The art of shooting

Teagan Trammell takes a shot during Friday’s Champions Shooting Camp at Sacred Heart School.

Jamie Smith, a high school girls basketball coach from Iowa, talks to the Champions Shooting Camp participants on Friday.

Travis Holt attempts a jump shot during Friday’s shooting camp at Sacred Heart School.

About 35 kids got the chance to hone their basketball shooting skills Friday at Sacred Heart School.

Sacred Heart boys basketball coach Steve Goodwin and Jamie Smith, a high school girls basketball coach in Iowa, ran the three hour camp for kids in grades 3-11.

“They do a nice job at listening and paying attention and it makes it fun,” Goodwin said. “It’s nice to have it in our own town where it’s open for everybody to come and learn how to do it right.”

Smith coaches at I-35 High School in Truro, Iowa and was named the 2015 girls high school basketball coach of the year.

He teaches camps across the Midwest, helping players develop their shooting skills.

“I started really hitting the shooting part because I thought there was a lack of shooters,” Smith said. “Being a high school coach myself and watching a lot of college games and studying the game, I thought the shooting was getting worse instead of better. We thought we’d travel around and try to help high schools and teams get better on their shooting.”

The players were broken up into groups based on age, with coaches helping each group with drills.

“We teach a little bit more old school,” Smith said. “Get everything square to the basket. We talk about turning your body so your shooting shoulder is on the rim, toward the basket. Old school is don’t bring it down, but we teach bringing the ball down a little bit because you get a little momentum, a little rhythm is your shot. We’re real big on pointing your index finger, getting it to the rim.”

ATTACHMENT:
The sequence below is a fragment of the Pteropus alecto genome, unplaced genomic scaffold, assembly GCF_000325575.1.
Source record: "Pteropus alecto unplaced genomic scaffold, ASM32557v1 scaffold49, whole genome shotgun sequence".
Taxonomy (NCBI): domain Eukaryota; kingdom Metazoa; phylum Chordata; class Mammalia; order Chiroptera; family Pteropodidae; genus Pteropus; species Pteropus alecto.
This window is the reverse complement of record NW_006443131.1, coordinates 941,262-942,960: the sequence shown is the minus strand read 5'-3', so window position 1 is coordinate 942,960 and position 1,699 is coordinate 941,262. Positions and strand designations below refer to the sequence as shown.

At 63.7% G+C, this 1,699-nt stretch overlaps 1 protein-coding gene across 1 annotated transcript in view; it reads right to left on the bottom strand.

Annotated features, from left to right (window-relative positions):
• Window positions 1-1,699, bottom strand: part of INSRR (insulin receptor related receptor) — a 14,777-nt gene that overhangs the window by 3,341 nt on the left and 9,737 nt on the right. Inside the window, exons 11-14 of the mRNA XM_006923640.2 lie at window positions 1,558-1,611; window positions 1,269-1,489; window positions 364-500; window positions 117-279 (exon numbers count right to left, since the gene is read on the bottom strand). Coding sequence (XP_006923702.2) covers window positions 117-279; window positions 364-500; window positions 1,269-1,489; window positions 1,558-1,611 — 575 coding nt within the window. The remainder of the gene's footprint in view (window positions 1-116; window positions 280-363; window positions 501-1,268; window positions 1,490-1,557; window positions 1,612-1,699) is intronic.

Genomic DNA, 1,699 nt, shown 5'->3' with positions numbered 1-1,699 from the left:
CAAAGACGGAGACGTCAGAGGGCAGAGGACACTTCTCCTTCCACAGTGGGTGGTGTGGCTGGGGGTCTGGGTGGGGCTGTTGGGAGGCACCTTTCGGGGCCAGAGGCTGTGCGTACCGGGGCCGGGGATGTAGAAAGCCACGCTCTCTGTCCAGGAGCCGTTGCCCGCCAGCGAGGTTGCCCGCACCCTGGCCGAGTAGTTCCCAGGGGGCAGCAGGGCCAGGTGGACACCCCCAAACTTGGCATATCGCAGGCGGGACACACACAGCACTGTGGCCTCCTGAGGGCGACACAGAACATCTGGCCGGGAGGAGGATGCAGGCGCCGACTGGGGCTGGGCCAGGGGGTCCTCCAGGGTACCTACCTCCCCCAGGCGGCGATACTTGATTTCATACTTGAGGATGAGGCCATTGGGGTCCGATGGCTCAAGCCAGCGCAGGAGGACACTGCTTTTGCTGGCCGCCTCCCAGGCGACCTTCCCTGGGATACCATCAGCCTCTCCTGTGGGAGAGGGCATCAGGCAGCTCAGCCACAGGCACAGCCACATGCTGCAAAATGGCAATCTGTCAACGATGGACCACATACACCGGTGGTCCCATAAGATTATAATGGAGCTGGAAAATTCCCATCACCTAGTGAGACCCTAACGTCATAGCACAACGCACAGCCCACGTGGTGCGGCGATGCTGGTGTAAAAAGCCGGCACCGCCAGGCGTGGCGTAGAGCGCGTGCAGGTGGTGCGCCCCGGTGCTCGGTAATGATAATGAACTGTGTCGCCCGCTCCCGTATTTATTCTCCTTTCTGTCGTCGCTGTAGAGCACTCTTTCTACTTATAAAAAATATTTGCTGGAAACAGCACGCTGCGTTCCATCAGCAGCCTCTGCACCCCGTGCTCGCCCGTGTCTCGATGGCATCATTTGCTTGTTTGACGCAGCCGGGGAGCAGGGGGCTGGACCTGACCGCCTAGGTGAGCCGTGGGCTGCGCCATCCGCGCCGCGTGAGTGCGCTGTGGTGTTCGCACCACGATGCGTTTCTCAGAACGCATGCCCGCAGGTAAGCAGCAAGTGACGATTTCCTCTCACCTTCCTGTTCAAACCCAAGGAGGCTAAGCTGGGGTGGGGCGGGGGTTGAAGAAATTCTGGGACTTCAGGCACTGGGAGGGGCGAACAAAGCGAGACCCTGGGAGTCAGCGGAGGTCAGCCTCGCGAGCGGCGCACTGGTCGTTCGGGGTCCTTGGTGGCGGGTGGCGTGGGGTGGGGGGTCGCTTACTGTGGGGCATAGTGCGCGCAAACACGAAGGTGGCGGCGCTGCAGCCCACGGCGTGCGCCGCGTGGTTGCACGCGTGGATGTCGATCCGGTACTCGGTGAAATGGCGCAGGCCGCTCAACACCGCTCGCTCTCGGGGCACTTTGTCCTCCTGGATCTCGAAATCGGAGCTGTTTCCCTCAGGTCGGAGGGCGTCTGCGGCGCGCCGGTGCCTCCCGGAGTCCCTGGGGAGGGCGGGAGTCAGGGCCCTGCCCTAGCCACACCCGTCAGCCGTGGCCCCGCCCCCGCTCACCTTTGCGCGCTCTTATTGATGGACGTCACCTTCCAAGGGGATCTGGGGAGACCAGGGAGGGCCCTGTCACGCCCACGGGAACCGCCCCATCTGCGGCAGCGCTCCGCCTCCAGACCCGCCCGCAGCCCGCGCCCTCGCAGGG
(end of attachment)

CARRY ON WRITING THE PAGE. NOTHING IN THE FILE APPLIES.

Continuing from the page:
Smith said its good to have the younger kids in the camp so they don’t develop bad habits in their shot.

“You want to get them having good habits,” he said. “It’s almost impossible to change it, so we want them to be good shooters.”

With the older group, it’s about getting their shooting form tuned up and improving they results once the season starts.

“The older kids that come to camp, we feel that those are the kids that really know and want to get better,” Smith said. “They’re like, ‘something’s not working for me, I’d like to go from the eighth man on my team to a sixth man or a sixth man to a starter so I’ve got to get better on my shooting.’ Those kids sometimes the habits are harder to break, but if we can switch a couple things then they’ll definitely improve.”

Even though the camp is only one day for a few hours, the players will be able to take what they learn to continue to improve their shot away from the camp.

“I like getting those emails back, ‘hey coach my shooting went up 10 percent, my free throw percentage went up 15 percent, thanks,’” Smith said. “That’s what it’s all about, seeing those kids’ growth.”

Sedalia Democrat
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